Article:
Energy scam circulating under the Big Sky
GRANITE COUNTY – Beware of calls by anyone looking to collect money, even if they are utility companies.
An area resident recently reported a scam phone call in which she was supposedly contacted by a representative of NorthWestern Energy notifying them that their business was two months behind on its power bill. The caller also stated that the power would be shut off in a day if the bill was not brought current. The caller did not ask for money, but instead told the resident to call a “customer service number” to make the payment and even gave her a reference number.
The number was not the same as the actual Customer Service number for NorthWestern Energy.
But the scammers had evidently done their homework, recording the voice messaging of the utility company’s phone system, knowing that most callers would not choose any option biut the one to make a payment.
The Flint Creek Courier called NorthWestern Energy and Public Relations Specialist JoDee Black verified that this is in fact a scam and that it is under investigation. Black also noted that NorthWestern energy is part of an Anti-Scam Coalition, a collection of utility companies that fight fraud in their industry.
Furthermore, the Flint Creek Courier called the number given the resident which is still active, but the payment officer’s mailbox was full.
One sure fire way to help avoid scams is to never blindly follow the directions of someone contacting you by phone or email. If a caller gives you a number to call and make a payment, always call the company’s number as ;posted in the phone book or on their website. In a threatening email, always navigate to the company’s website manually (typing it in yourself) and contacting their customer service agents there through chat or email.
Black sent the Flint Creek Courier a list of things that customers can do to ferret out possible scam activity.
From NorthWestern Energy…
NorthWestern does not call customers and demand immediate payment of past-due bills. The utility will provide multiple past-due notices before terminating service. If you get a cancellation notification, always verify it by dialing the customer service number on your utility bill. Don’t supply any personal information unless you are sure you are indeed working with the utility. NorthWestern never asks customers to use a prepaid debit card for payment.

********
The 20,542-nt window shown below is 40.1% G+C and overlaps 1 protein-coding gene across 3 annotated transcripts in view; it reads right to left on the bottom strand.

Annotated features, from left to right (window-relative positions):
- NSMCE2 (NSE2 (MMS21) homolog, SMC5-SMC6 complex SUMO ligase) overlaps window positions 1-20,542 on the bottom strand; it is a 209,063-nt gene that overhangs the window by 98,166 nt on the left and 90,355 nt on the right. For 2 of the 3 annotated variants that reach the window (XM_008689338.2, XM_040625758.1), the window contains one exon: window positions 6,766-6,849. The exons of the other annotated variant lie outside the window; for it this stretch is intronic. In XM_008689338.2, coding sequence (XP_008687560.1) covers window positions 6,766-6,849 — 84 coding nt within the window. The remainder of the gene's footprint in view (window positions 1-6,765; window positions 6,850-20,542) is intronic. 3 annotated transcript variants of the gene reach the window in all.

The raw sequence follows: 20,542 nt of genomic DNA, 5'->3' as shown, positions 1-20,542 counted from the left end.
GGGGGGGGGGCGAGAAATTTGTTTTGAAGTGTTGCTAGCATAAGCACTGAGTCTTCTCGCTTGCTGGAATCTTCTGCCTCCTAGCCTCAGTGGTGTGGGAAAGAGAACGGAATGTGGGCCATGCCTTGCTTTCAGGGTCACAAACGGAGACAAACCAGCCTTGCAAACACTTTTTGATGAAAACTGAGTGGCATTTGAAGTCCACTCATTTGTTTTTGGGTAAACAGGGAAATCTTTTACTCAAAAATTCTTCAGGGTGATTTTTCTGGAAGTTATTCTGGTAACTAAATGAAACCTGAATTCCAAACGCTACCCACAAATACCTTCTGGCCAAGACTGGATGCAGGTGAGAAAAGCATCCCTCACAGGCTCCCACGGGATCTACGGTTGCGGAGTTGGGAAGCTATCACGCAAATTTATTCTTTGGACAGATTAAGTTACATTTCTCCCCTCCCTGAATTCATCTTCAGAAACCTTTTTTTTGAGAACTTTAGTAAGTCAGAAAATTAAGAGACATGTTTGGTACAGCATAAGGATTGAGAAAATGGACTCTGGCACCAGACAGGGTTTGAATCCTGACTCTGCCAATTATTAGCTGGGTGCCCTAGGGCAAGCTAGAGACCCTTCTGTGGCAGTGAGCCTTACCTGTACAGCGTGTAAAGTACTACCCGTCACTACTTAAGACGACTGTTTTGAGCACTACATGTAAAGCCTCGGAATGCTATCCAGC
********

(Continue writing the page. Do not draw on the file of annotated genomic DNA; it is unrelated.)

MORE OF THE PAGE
Signs of Potential Scam Activity:
Threat to disconnect: Scammers may aggressively tell a customer his or her utility bill is past due and service will be disconnected if a payment is not made – usually within less than an hour.
Request for immediate payment: Scammers may instruct a customer to purchase a prepaid card – widely available at retail stores – then call them back supposedly to make a bill payment to his or her utility company.
Request for prepaid card: When the customer calls back, the caller asks the customer for the prepaid card’s number, which grants the scammer instant access to the card’s funds, and the victim’s money is gone.
How Customers Can Protect Themselves:
Customers should never purchase a prepaid card to avoid service disconnection or shutoff. Northwestern Energy and other utility companies do not specify how customers should make a bill payment and always offer a variety of ways to pay a bill, including accepting payments online, by phone, automatic bank draft, mail, or in person.
If someone threatens immediate disconnection or shutoff of service, customers should hang up the phone, delete the email, or shut the door. Customers with delinquent accounts receive advance disconnection notification. NorthWestern Energy and other utility companies never send a single notification one hour or less before disconnection.
If customers suspect someone is trying to scam them, they should hang up, delete the email, or shut the door. They should call NorthWestern Energy’s customer service number, 888-467-2669 in Montana and 800-245-6977. If customers ever feel that they are in physical danger, they should call 911. Customers who suspect that they have been victims of fraud or who feel threatened during contact with one of these scammers, should contact local law enforcement authorities. The Federal Trade Commission’s website is also a good source of information about how to protect personal information.